March The Red Badge of Courage by Stephen Crane
April short stories
May Death of a Salesman by Arthur Miller

We usually meet on the third Monday of the month at 7:00 (but we can change the day if needed.) Our first meeting is in October after everyone has read the first book. We talk about the book for an hour and then socialize for another hour. If you’d like more info, or are interested in joining, please contact Stef Marsh, , 569-6382.

Lots to Do in Bow

The Home School Nerf Club meets the second Tuesday of the month, September through June, from 1:30 - 2:45 at a gymnastics center in Bow. Mats and equipment are available for forts and walls; there are many organized and supervised games with Nerf Guns, as well as Capture the Flag, Last Man Standing, Castle, and more.
Members are homeschoolers ages 8 to 18. Good sportsmanship and team work are stressed, and many new friendships are made. The gym is completely padded and our rules and organization keep it all safe and fun. It is $9 per session. For more information, or if there is any interest in a group for children 6-10 to meet from 12-1:15, with games geared to their level, contact Cheryl at

The Home School Gym Club is a club for homeschoolers age 4 to 16 that meets on the first and third Tuesdays of the month, from 1:45 to 2:45 at a gymnastics center in Bow; there is gymnastic equipment, a zip line, climbing wall, foam pits, giant inflatables, and lots of space that is completely padded. Staff members are available to supervise and help the kids with any gymnastic skills they would like to work on.

The fee is $7 per child, per week, payable at the door; you must sign up before attending. If you would like to join, or want more information, email Cheryl at

Yoga for High Schoolers in Francestown

Certified Yoga teacher Peggy Marcellino will offer a Yoga class for high school students beginning in September at the Community Church of Francestown in the Fellowship Hall, on Wednesdays from 5:15-6:15. For more information contact Peggy at

Fall 2013 Bowling League for Homeschoolers

Bowl-A-Rama in Sanford, Maine will host three leagues for bowlers from age 4 to adult. Parents are not required to stay.

Dates: All Tuesdays : September 17, October 1*, October 8* , and 22, November 5 and 19 (**Please note two Tuesdays in a row.**)
Time: 1:15-3:15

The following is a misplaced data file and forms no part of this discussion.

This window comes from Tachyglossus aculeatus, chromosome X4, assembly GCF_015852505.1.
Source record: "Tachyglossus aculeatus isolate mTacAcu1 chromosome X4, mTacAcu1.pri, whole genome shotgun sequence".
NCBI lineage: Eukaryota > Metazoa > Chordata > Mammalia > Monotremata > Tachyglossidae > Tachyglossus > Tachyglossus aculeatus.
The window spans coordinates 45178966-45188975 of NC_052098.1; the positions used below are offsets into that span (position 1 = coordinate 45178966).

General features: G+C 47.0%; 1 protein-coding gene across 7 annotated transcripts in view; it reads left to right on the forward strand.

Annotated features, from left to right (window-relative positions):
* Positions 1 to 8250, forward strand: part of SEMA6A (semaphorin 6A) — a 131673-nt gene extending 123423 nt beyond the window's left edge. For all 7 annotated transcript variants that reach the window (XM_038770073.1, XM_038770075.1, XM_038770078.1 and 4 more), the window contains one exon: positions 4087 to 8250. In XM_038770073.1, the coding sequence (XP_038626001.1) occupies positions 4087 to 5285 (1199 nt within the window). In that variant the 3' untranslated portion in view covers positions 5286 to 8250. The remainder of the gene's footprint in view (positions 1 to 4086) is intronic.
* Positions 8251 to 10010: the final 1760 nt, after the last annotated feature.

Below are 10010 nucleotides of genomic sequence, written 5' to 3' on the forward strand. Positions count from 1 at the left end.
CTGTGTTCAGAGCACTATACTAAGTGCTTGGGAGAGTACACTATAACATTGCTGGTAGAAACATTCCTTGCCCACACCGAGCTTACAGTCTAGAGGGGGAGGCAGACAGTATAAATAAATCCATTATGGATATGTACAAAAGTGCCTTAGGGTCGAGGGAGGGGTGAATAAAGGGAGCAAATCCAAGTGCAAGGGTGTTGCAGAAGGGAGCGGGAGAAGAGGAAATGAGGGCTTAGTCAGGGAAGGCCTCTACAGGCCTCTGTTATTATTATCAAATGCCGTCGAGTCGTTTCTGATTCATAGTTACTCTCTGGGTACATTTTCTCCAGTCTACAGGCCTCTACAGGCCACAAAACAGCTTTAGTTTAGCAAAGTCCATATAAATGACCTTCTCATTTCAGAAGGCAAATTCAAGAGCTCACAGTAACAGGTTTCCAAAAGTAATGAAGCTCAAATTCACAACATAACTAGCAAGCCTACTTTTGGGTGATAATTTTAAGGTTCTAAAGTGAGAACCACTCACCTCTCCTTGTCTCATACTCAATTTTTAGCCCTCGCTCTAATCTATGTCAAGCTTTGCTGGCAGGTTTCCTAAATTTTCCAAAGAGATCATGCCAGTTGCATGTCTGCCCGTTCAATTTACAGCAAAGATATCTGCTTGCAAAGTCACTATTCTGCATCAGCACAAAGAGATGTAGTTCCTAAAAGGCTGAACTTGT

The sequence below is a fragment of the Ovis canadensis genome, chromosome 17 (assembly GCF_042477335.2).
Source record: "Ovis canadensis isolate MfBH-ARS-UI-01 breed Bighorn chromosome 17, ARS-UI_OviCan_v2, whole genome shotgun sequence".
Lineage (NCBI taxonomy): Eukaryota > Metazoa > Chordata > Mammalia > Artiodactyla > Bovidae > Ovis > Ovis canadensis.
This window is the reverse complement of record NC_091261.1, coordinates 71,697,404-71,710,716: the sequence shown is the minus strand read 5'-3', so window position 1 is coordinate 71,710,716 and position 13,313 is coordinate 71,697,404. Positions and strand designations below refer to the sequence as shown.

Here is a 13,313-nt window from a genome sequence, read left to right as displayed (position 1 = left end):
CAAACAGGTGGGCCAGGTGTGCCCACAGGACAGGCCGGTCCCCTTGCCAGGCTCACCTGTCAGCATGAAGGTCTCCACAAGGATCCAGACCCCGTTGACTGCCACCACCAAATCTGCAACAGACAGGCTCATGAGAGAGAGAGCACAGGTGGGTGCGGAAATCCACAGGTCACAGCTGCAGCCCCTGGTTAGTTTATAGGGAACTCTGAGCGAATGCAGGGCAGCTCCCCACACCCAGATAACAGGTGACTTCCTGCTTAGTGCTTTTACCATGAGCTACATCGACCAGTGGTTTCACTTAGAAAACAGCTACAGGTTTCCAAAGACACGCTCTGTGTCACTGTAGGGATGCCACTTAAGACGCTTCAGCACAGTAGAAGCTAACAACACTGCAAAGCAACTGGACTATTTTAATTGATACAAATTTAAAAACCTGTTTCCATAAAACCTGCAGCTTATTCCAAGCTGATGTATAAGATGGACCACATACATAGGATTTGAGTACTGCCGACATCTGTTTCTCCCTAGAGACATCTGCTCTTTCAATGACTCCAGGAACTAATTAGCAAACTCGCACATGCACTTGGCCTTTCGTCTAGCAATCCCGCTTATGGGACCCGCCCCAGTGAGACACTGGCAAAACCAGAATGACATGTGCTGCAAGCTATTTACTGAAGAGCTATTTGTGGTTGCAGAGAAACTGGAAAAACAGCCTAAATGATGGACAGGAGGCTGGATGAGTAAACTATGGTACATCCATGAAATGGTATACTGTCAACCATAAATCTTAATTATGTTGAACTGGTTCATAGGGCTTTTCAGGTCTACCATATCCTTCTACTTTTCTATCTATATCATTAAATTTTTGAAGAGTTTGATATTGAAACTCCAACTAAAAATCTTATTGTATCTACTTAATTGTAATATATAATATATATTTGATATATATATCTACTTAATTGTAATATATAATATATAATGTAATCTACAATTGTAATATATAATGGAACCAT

Cost: $35/participant, including shoe rental and glow-bowl closing party with participation certificates. Sign-up for the league at . For more information, contact Allyson at or call 207-324-2401 .

Animal Club in Milford

Animal Club Milford has openings for four children ages 9-13 to join us in September. Each month at least one member researches an animal and presents the information to the group. Their family leads a craft or activity in theme with the animal of their choice. We also play cooperative, non-competitive games as a group. We meet the second Friday of every month, 1-3, September - June. We take at least one animal themed fieldtrip per year and have arranged several animal classes in the past. This year we went to Squam Lakes Science Center and had a private class with two coyotes - one a tiny pup and the other a full-grown male. This year, we will be incorporating a charitable aspect by donating either items or time to a local animal charity. Our dues are $10 a year per child, payable by the month if necessary. This year, those dues went to providing supplies for our club activities - glue, construction paper, etc., and to offset part of the cost of the field trip.
Club members range in age from 7-13; at this time, we are looking for children in the 9-13 year range.
For more information, contact Melanie at

Places Worth a Trip to Vermont

Faye Grearson
New Hampshire homeschoolers living along the Vermont border know that there are some great field trips just across the Connecticut River. Most of these offer excellent discounts for school groups and you’ll generally get the best deal—and smoothest entry—if you contact them in advance rather than asking at the door. We carry a copy of our homeschool acknowledgement in each of our family cars just in case. . .